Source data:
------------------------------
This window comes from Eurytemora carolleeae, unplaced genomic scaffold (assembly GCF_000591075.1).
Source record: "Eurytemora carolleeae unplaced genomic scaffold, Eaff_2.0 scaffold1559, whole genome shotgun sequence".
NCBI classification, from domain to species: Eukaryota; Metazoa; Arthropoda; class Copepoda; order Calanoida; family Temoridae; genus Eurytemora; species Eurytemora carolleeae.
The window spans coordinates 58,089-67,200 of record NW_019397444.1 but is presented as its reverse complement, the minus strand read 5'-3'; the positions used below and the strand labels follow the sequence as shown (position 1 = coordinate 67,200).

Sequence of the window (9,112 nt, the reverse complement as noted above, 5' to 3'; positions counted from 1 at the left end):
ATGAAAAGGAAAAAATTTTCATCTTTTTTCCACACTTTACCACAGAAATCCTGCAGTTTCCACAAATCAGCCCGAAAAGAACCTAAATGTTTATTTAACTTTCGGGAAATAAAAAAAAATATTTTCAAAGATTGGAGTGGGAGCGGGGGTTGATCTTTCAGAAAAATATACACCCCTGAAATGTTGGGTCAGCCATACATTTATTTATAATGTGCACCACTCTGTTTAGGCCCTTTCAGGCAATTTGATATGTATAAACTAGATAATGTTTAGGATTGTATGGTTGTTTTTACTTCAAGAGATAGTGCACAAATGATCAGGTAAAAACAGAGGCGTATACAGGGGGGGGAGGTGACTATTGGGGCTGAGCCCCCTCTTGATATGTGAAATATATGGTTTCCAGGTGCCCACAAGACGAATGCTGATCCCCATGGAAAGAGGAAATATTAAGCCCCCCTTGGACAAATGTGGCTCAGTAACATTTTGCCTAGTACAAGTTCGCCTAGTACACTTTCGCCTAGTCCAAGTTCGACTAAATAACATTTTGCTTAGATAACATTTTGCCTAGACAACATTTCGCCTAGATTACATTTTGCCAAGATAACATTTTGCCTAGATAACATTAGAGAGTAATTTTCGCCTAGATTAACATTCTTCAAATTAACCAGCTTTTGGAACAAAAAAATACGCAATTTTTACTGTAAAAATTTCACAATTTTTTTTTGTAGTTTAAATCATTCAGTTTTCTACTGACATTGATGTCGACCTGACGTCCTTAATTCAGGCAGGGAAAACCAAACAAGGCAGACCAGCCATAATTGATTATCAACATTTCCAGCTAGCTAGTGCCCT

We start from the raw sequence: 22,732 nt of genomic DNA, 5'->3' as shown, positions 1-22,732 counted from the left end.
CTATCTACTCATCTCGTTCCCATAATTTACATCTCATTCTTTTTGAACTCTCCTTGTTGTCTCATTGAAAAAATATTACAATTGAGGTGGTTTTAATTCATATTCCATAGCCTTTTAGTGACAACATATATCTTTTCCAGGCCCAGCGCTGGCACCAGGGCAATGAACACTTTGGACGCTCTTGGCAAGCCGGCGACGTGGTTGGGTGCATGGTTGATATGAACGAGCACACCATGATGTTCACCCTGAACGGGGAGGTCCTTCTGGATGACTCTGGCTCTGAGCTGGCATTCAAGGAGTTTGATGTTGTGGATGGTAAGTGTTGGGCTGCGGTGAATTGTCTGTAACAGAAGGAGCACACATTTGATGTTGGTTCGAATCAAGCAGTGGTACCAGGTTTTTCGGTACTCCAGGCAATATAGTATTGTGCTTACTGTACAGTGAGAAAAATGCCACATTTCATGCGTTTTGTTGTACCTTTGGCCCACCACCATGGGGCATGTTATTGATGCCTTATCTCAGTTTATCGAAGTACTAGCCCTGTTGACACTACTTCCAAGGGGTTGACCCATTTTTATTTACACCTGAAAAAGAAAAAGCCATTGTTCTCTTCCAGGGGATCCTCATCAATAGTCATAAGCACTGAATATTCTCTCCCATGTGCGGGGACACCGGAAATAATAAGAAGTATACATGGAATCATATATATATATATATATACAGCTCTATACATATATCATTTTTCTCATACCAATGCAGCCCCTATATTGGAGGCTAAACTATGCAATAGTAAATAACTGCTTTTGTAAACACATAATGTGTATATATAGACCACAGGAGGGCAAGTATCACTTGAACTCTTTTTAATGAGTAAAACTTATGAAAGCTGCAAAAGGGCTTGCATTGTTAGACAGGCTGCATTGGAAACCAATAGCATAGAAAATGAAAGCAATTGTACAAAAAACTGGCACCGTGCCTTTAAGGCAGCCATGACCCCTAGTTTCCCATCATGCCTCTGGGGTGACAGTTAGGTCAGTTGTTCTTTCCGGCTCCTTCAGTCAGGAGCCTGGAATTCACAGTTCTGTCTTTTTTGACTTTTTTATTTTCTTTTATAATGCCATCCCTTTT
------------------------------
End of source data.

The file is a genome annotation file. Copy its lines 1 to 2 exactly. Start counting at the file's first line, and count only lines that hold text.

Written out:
This window comes from Eurytemora carolleeae, unplaced genomic scaffold (assembly GCF_000591075.1).
Source record: "Eurytemora carolleeae unplaced genomic scaffold, Eaff_2.0 scaffold1559, whole genome shotgun sequence".